Why HRW’s Ken Roth won’t condemn the kidnapping of Israeli children

In contrast to the UN secretary-general and the International Committee of the Red Cross, the head of Human Rights Watch is refusing to unequivocally condemn Thursday’s kidnapping of Israeli teenagers, emphasizing instead that they attended school in an “illegal settlement,” and demanding that his critics first condemn an unrelated event from a month ago, the alleged IDF killing of masked rock-throwers.

After repeated appeals from Twitter users for HRW Executive Director Kenneth Roth to end his silence on the abductions, Roth finally responded with this carefully-constructed tweet: Attending school at illegal settlement doesn’t legitimize apparent kidnapping of Israel teens. They should be freed.”

But why would Roth even bother to mention that the youths — two of them aged 16 — studied in an “illegal settlement”?

In all of history, was there ever a case where the head of a human rights group issued a statement concerning innocent hostages — while they were still in the hands of kidnappers — which deliberately connected them to an “illegal” act, let alone devoting half the text to it?

Although Roth appears to insist that this fact “doesn’t legitimize” their kidnapping, the only possible reason he mentioned it was to equivocate his appeal, which amounted to nothing more than “they should be freed.”

HRW’s standard procedure is to call out actions as violations of international law.

Indeed, in other like cases, HRW has issued lengthy press releases and reports condemning the abductions of civilians as a war crime, citing chapter and verse of the Geneva Conventions.

Yet here not only does Roth’s tweet exceptionally fail to invoke the law against the perpetrators of the kidnapping, but he instead invokes the law against the victims — for attending school at an “illegal” settlement.

By contrast, the ICRC — whose Geneva headquarters are up the street from where I write these lines and which, I assure you, is hardly a card-carrying member of the Zionist movement — was unequivocal:

International humanitarian law prohibits abduction as well as the taking of hostages. The ICRC calls for the immediate and unconditional release of Eyal Yifrah, Gil-ad Sha’er and Naftali Frenkel. They must be treated humanely, and their lives and dignity protected and respected, as required by international humanitarian law.

These are exactly the kinds of things Roth’s HRW would normally say in other situations — but not, it would seem, when it comes to Israeli victims.

And that the victims are children does not seem to matter in the slightest to Roth, though it did to United Nations chief Ban Ki-moon:

The Secretary-General condemns the abduction on 12 June of three Israeli students, including two minors, in the West Bank. He expresses his solidarity with the families of the abducted and calls for their immediate release.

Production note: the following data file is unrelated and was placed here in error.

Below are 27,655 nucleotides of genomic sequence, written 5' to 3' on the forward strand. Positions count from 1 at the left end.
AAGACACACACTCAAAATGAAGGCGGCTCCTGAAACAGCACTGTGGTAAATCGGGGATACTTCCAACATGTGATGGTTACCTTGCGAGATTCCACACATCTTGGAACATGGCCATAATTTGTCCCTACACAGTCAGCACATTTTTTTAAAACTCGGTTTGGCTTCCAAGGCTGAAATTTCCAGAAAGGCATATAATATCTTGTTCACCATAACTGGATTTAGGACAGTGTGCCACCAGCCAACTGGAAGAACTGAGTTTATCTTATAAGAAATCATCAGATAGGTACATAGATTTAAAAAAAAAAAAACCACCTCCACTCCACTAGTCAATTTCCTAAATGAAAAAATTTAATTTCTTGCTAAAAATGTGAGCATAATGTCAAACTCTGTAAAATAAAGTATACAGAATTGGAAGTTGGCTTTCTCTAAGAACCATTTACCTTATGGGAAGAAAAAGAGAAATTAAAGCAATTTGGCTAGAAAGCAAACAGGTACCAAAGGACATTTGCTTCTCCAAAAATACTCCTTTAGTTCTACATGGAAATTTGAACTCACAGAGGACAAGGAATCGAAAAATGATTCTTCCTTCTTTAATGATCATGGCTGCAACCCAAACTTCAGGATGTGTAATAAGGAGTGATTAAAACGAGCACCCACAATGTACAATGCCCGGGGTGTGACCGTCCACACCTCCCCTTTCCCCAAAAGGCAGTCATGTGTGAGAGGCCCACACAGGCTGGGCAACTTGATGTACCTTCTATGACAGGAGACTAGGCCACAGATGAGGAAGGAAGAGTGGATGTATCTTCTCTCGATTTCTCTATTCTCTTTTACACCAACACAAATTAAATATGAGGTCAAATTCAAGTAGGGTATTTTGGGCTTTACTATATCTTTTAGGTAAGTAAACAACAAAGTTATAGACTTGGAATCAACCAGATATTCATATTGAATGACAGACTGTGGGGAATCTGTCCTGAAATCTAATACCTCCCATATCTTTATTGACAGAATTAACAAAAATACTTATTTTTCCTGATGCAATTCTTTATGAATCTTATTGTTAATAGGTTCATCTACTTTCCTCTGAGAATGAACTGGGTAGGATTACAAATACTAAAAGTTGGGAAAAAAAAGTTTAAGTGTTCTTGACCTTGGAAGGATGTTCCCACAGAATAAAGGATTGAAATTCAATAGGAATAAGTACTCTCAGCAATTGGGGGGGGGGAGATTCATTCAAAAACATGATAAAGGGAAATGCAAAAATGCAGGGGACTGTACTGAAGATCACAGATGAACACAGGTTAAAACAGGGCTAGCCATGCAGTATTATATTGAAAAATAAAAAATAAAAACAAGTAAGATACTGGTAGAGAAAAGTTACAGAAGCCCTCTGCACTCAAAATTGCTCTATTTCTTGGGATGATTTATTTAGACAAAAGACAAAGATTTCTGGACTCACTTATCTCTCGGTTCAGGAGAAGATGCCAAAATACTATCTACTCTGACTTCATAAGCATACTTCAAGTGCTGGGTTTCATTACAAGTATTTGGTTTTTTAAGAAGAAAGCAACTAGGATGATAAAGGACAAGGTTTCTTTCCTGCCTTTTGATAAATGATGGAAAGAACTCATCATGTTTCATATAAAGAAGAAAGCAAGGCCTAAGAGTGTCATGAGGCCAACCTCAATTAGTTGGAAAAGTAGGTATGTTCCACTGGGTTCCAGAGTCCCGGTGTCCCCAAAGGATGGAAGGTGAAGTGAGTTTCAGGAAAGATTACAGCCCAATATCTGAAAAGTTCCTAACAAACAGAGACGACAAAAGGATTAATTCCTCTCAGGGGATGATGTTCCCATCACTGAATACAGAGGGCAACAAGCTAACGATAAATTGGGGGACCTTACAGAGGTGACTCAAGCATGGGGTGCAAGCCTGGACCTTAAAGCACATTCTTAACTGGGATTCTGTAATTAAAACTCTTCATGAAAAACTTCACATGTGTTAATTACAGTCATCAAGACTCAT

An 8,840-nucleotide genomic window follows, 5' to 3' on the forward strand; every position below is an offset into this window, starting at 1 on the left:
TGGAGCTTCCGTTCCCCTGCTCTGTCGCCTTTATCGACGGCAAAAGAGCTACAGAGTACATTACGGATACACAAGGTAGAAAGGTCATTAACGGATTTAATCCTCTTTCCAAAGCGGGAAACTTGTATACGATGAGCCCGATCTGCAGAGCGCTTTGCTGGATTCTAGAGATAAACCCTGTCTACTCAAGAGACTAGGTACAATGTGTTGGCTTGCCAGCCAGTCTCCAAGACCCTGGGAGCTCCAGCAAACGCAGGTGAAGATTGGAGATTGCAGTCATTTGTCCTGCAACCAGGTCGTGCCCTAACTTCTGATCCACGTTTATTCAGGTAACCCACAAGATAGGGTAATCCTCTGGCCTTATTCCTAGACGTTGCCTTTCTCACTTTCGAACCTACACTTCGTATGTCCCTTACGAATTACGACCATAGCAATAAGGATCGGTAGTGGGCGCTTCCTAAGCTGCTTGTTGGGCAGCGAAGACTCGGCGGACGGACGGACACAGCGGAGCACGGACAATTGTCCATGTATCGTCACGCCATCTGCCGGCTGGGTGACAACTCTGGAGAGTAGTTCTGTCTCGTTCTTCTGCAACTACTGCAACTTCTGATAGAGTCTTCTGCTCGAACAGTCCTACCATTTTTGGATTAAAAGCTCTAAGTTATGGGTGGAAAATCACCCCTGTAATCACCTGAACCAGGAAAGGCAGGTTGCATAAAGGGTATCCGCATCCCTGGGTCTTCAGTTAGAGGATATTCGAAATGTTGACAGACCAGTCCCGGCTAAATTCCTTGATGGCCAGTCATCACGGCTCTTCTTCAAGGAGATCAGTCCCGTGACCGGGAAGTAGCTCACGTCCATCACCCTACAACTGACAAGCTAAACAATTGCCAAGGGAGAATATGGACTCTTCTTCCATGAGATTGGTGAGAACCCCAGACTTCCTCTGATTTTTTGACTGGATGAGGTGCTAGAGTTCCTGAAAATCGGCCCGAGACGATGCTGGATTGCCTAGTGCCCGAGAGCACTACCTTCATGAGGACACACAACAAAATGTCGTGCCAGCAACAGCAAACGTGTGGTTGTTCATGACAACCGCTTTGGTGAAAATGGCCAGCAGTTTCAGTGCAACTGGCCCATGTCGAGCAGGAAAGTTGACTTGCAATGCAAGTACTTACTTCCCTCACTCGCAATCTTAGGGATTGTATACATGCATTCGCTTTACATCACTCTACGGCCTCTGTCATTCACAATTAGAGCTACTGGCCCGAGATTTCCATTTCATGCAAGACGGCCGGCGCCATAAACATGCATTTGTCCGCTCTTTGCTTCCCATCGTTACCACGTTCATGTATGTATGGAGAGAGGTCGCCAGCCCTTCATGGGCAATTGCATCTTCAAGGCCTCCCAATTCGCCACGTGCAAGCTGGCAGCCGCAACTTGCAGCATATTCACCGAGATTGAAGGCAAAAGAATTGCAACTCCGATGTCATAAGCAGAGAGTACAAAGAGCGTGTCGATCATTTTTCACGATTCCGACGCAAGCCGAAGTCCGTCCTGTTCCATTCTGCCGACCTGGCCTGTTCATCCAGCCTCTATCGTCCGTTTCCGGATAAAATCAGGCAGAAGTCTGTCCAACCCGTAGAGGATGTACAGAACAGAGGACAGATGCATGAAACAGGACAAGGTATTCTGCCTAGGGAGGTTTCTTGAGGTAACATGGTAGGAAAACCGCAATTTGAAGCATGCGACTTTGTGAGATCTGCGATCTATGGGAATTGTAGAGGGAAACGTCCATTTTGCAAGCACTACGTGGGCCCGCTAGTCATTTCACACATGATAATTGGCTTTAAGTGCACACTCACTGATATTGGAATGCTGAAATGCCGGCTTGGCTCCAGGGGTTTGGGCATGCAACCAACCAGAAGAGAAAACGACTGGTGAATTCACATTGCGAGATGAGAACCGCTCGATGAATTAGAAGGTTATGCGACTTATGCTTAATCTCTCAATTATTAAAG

The UN being what it is, Ban’s statement regrettably felt the need to inject a comment about Israeli actions in Gaza, but at least his initial condemnation was firm, detailed and unequivocal, and he went the extra emotional step of expressing solidarity with the victims’ families.

When I pressed Roth on his shameful tweet, he came back with this new tweet: Kidnapping 3 Israeli boys is wrong. So is killing 2 Palest’n boys posing no imminent threat. Join me to condemn both?”

Roth apparently sees himself as making a concession to his critics — OK, the kidnapping is “wrong” (though not “illegal,” much less a war crime) — and then, parry and thrust, he hits them with a challenge: “Join me to condemn both?”

Yet why must Roth, or anyone else, have to first condemn Israel for an unrelated event that took place a month ago, bad as he alleges it to be, before condemning this weekend’s ongoing crime committed by Palestinian terrorists?

Why the spurious linkage, especially when Roth had already condemned the IDF’s alleged actions numerous times over the past month?

Why compare the abduction of innocent minors to the alleged killing of masked rock-throwers at a violent riot, wrongful as the latter incident might be?

It’s important to bear in mind that Ken Roth is today the most powerful individual in the human rights universe.

As the once-mighty Amnesty International is mired by internal battles, union strife and an ever-revolving leadership, Roth controls an ascendant $228-million empire that recruits top diplomats, UN officials and journalists into its ever-expanding global staff, at the same time as it places its own officials in key positions of influence, including the senior ranks of the U.S. State Department’s human rights division.

Sadly, while the organization accomplishes important work on many areas, the Twitter feed of its enormously influential leader — who was born Jewish — reveals this person’s pathological, daily obsession with portraying the Jewish state as irredeemably irredentist, racist or bloodthirsty, causing him to turn a blind eye, or, worse, explain away, terrorism committed against Israelis.

When your New York human rights organization is more indifferent to the suffering of innocent Jews than international organizations like the UN and the ICRC, it’s time to realize you have a problem.

0 Responses to “Why HRW’s Ken Roth won’t condemn the kidnapping of Israeli children”


Comments are currently closed.